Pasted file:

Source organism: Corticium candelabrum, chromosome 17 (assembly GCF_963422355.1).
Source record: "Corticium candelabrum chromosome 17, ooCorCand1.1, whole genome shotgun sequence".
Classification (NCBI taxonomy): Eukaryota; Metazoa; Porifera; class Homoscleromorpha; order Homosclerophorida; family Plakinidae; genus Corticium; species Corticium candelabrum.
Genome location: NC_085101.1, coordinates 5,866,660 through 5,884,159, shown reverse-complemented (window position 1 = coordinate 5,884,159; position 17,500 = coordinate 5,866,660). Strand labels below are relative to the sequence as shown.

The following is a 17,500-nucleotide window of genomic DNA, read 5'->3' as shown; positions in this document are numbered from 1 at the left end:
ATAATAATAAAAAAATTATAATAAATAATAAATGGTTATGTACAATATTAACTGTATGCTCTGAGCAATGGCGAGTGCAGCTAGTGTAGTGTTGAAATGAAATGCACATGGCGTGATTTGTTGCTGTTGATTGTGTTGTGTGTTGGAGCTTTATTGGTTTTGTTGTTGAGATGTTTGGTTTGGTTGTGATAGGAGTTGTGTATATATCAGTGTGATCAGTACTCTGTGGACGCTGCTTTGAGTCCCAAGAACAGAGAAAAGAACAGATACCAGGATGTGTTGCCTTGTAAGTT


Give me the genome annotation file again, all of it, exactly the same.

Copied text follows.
Source organism: Corticium candelabrum, chromosome 17 (assembly GCF_963422355.1).
Source record: "Corticium candelabrum chromosome 17, ooCorCand1.1, whole genome shotgun sequence".
Classification (NCBI taxonomy): Eukaryota; Metazoa; Porifera; class Homoscleromorpha; order Homosclerophorida; family Plakinidae; genus Corticium; species Corticium candelabrum.
Genome location: NC_085101.1, coordinates 5,866,660 through 5,884,159, shown reverse-complemented (window position 1 = coordinate 5,884,159; position 17,500 = coordinate 5,866,660). Strand labels below are relative to the sequence as shown.

The following is a 17,500-nucleotide window of genomic DNA, read 5'->3' as shown; positions in this document are numbered from 1 at the left end:
ATAATAATAAAAAAATTATAATAAATAATAAATGGTTATGTACAATATTAACTGTATGCTCTGAGCAATGGCGAGTGCAGCTAGTGTAGTGTTGAAATGAAATGCACATGGCGTGATTTGTTGCTGTTGATTGTGTTGTGTGTTGGAGCTTTATTGGTTTTGTTGTTGAGATGTTTGGTTTGGTTGTGATAGGAGTTGTGTATATATCAGTGTGATCAGTACTCTGTGGACGCTGCTTTGAGTCCCAAGAACAGAGAAAAGAACAGATACCAGGATGTGTTGCCTTGTAAGTT